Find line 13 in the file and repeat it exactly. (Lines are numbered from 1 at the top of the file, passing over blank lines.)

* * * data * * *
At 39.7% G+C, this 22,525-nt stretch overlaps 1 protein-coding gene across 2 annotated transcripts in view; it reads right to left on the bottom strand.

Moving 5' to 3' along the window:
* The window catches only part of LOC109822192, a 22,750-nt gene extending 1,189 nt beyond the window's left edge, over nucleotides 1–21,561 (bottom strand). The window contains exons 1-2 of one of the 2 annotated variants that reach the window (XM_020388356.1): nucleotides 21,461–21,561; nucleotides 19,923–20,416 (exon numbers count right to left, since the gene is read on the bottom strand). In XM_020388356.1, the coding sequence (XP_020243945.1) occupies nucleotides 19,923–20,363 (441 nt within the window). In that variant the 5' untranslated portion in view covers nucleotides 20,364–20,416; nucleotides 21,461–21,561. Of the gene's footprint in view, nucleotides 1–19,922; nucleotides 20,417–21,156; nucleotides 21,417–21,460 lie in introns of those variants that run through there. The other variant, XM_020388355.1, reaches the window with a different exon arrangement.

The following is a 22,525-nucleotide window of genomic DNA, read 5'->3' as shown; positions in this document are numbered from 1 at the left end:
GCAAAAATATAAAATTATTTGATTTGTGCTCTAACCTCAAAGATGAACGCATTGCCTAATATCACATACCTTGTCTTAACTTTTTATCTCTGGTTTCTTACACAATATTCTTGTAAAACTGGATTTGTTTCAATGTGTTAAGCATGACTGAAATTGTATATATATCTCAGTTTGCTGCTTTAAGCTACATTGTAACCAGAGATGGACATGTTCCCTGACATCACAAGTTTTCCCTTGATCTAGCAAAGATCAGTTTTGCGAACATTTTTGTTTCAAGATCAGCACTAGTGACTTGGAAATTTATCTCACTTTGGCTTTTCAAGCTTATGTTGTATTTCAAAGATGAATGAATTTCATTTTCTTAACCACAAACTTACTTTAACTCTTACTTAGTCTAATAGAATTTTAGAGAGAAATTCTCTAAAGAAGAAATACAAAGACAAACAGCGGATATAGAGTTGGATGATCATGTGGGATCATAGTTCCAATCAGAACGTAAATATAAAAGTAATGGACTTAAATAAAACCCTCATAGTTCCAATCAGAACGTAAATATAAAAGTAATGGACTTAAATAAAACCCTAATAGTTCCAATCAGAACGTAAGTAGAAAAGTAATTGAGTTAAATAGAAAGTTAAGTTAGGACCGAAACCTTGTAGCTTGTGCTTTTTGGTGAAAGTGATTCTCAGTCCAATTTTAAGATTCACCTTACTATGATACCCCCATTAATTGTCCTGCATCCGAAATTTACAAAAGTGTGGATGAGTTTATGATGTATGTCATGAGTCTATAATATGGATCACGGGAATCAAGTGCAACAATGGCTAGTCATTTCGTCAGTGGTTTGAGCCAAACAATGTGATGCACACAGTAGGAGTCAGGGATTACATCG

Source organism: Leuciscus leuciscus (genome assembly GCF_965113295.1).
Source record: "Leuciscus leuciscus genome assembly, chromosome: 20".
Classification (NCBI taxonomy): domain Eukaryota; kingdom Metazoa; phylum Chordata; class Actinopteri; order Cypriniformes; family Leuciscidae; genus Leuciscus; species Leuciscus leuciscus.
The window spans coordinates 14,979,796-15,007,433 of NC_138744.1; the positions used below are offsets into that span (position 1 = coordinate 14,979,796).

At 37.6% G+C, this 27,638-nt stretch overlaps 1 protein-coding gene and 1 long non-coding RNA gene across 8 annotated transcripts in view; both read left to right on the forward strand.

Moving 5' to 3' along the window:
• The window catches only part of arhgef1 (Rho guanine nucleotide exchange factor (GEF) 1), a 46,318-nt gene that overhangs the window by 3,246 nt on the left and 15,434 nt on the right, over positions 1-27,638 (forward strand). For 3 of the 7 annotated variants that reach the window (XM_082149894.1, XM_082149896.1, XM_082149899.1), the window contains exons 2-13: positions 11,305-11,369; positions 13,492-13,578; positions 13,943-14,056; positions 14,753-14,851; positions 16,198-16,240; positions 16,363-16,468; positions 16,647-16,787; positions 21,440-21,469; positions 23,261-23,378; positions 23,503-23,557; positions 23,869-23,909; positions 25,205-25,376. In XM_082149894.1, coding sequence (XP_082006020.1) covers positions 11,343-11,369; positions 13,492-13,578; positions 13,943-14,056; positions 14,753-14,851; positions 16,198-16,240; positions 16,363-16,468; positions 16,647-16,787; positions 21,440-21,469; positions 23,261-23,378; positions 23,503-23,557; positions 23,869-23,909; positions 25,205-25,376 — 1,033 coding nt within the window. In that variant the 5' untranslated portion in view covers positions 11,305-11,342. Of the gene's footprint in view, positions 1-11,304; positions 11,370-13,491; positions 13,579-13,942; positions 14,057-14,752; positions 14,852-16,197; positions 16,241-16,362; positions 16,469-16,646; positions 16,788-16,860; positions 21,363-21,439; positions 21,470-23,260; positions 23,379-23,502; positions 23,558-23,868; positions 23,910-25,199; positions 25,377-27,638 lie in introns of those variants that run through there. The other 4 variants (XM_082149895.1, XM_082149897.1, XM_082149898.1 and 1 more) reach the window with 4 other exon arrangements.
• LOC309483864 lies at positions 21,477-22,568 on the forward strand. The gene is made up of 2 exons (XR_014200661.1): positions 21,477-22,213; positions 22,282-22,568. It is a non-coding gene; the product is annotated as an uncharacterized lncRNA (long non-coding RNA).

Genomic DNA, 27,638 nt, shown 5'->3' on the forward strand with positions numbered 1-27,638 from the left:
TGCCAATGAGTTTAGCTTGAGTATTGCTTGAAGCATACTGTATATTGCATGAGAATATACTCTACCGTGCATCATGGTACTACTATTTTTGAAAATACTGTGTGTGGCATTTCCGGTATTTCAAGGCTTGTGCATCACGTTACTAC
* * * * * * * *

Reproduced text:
• LOC309483864 lies at positions 21,477-22,568 on the forward strand. The gene is made up of 2 exons (XR_014200661.1): positions 21,477-22,213; positions 22,282-22,568. It is a non-coding gene; the product is annotated as an uncharacterized lncRNA (long non-coding RNA).